Nuclear Power Is the Future

Nuclear Power Is the Future

Max Schulz

Nuclear power alone is positioned to help meet the world's burgeoning energy demand and supply electricity to power-starved areas of the world.

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21m 49sec

Read a related essay in the Autumn 2006 issue, "Nuclear Is Not the Way" by Brice Smith and Arjun Makhijani.

In the early morning hours of March 28, 1979, a pump that provided cooling water to Unit No. 2 at the Three Mile Island Nuclear Generating Station suddenly broke down. The 880-megawatt reactor, located on an island in the Susquehanna River 10 miles from the Pennsylvania capital of Harrisburg, was operating at close to full ­capacity.

When the cooling pump failed, the turbine and the reactor automatically shut off, as they had been programmed to do. But an entire nuclear power plant doesn’t halt operations as easily as one flips a switch. The other parts of the plant that are going ­full-­bore have to ramp down, too, in a carefully managed process. The safe shutdown of a nuclear plant relies partly on ­automation—­an elaborate, sophisticated series of computers, pumps, valves, and mechanical checks and ­balances—­and partly on human ­oversight.

As the turbine and reactor at Unit No. 2 turned off, the pressure in the nuclear portion of the plant began to build excessively. In such situations, a valve should pop open, releasing coolant and thereby relieving the pressure. In this case, the valve did. But it failed to close when the pressure decreased. It was ­stuck.

Worse, according to the federal government’s subsequent investigation, “signals available to the operator failed to show that the valve was still open.” As a result, “cooling water poured out of the ­stuck-­open valve.” As coolant continued to escape, unbeknownst to the engineers in the control room, the reactor began to overheat. It was melting down, and, terrifyingly, Three Mile Island’s overseers didn’t know ­it.

After that accident 27 years ago, a consensus quickly emerged that nuclear energy was too inherently dangerous for the United States to pursue a future powered by splitting the atom. More than 60 nuclear reactor units at various stages in the permitting and construction pipeline were canceled in the aftermath of Three Mile Island. So complete was this rout that not a single new nuclear power plant has been ordered since. The disaster at Chernobyl in the Soviet Union seven years later seemed merely to confirm that nuclear power was ­dead.

The obituaries written for U.S. nuclear power in the wake of Three Mile Island were, however, premature. True, the industry suffered greatly, but it did not die entirely. In fact, under the radar, nuclear energy production has actually expanded. In 2005, the 103 U.S. commercial nuclear reactors operating in 31 states generated 782 billion ­kilowatt-­hours (kWh), three times more power than in ­1979.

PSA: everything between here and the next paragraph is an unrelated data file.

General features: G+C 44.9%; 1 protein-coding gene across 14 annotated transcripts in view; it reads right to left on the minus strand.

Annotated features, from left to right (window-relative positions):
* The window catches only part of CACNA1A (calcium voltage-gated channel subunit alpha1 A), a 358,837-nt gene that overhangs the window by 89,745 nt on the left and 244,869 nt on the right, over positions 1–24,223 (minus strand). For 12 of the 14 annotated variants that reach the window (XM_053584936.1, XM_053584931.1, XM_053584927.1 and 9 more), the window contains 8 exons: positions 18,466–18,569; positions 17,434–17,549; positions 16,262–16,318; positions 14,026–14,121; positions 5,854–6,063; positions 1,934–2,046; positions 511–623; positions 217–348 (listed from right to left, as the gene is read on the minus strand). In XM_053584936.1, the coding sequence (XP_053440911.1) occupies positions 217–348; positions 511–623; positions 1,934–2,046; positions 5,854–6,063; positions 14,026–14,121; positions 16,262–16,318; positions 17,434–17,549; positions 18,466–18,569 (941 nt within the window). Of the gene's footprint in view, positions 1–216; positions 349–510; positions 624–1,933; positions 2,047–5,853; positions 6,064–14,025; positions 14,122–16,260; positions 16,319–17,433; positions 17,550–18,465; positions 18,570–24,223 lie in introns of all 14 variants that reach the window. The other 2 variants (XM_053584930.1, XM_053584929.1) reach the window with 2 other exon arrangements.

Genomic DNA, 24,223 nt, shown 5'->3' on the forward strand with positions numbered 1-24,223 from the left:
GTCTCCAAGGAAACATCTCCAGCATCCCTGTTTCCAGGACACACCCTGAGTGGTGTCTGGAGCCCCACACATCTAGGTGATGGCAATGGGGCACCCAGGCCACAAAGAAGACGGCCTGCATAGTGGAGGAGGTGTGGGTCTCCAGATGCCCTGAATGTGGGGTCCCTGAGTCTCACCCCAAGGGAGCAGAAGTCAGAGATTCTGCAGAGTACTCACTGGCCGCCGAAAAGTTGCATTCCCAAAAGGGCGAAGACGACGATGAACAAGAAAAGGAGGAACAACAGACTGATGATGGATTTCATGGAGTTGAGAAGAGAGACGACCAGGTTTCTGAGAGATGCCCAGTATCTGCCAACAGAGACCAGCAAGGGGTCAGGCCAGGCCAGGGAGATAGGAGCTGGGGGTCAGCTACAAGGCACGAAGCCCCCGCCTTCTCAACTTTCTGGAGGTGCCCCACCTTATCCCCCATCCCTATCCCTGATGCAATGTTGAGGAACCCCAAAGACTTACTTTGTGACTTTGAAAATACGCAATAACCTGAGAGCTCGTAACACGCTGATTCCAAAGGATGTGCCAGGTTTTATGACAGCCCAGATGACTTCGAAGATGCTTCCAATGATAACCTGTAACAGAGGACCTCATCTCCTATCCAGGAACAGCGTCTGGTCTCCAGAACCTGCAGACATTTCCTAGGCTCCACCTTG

Not every nuclear plant in the pipeline was cancelled after Three Mile Island. In fact, there are 50 percent more commercial nuclear reactors in operation today. More important, massive gains in operating efficiency have helped boost nuclear plants’ output. At the time of the accident, nuclear facilities ran at about 60 percent of their capacity; they were offline for several months a year for refueling and maintenance. Today this work is done in weeks, not months, and plants can run at nearly 90 percent of capacity. From 1990 to 2002, these gains helped add the equivalent of 26 new, ­standard-­sized 1,000-megawatt nuclear power plants to the U.S. power supply ­system.

While the United States has been suffering its crisis of confidence about nuclear energy, much of the rest of world has shrugged off such anxieties. Today, more than 300 nuclear reactors produce electricity in nearly 30 other countries. The vast majority have come online since Three Mile Island. More than 130 new plants are under construction ­worldwide.

Now, the United States seems poised to catch up. Today, we routinely hear about a “renaissance” or “revival” of nuclear energy. The recognition that nuclear power is vital to global energy security in the 21st century has been growing for some time. Public opinion on the relative dangers and benefits of atomic energy is shifting, particularly in the United States. Opinion polls routinely show that a majority of Americans support nuclear energy. That support translated into favorable provisions in the Energy Policy Act of 2005, which specialists claim will facilitate the construction of new nuclear plants in the United States. Within the next 10 years, we are told, we should see the first new nuclear power plant in decades get licensed and built.

But such a renaissance is not a sure thing. Legitimate questions remain about safety, about the licensing process for new reactors, and, most important, about how to handle and where to store spent nuclear fuel. Failure to answer these questions adequately could imperil the nuclear revival so many have proclaimed is ­nigh.